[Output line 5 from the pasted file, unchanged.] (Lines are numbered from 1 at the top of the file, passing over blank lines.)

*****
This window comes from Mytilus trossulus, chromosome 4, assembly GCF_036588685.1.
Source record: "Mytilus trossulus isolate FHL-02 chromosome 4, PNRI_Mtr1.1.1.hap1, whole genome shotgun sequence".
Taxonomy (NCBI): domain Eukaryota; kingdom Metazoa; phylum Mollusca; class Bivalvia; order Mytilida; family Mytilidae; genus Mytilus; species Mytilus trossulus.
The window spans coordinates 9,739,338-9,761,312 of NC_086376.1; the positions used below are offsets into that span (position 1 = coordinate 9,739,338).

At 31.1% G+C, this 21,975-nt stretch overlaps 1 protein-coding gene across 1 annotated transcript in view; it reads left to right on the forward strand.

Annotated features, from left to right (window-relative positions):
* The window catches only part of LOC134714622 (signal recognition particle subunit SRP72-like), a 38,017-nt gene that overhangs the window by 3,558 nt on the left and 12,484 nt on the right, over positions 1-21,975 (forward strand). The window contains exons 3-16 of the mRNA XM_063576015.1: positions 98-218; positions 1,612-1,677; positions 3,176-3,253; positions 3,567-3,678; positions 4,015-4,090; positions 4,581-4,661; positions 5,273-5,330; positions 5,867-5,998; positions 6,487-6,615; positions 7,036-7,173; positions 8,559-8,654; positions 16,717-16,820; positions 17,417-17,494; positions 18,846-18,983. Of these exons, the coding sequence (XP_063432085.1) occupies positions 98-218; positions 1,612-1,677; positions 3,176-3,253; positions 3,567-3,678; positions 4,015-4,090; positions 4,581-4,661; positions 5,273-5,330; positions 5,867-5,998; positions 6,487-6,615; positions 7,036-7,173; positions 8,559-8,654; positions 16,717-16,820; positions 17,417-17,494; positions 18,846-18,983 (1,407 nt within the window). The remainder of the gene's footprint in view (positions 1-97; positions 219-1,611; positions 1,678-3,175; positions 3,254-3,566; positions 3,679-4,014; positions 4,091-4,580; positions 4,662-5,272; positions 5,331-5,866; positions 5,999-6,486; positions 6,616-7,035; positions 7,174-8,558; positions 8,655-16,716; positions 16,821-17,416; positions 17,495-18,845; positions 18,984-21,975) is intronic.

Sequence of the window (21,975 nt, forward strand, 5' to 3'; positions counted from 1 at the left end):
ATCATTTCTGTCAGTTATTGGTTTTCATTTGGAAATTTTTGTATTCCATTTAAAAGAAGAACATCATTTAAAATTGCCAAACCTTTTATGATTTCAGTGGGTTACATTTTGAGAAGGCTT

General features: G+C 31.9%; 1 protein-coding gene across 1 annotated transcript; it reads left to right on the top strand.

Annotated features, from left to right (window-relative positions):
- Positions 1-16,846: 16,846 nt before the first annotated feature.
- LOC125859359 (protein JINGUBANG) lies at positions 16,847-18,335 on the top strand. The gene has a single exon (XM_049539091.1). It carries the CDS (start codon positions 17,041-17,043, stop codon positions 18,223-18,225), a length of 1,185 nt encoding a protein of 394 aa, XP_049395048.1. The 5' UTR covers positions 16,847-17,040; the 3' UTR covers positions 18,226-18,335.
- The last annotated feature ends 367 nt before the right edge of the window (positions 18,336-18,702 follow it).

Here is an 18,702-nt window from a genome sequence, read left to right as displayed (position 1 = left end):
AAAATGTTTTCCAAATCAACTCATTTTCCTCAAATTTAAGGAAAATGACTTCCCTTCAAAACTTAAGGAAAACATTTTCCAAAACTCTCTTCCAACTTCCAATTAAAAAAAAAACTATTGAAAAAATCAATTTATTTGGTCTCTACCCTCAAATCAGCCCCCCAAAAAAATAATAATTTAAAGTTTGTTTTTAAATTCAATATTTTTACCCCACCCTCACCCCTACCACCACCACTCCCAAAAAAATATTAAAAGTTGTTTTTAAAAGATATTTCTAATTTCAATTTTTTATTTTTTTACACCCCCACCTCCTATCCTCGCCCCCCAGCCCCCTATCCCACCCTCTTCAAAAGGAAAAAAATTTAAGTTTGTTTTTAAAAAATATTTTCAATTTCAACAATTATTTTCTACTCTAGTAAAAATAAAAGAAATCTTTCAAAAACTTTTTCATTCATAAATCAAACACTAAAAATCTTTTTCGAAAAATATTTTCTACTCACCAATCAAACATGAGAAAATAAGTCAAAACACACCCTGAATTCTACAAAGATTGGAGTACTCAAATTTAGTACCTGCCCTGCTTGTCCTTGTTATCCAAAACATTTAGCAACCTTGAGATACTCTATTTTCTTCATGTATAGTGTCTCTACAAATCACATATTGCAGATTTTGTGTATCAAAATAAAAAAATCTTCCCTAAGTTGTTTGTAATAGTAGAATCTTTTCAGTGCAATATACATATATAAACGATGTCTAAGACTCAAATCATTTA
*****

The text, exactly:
At 31.1% G+C, this 21,975-nt stretch overlaps 1 protein-coding gene across 1 annotated transcript in view; it reads left to right on the forward strand.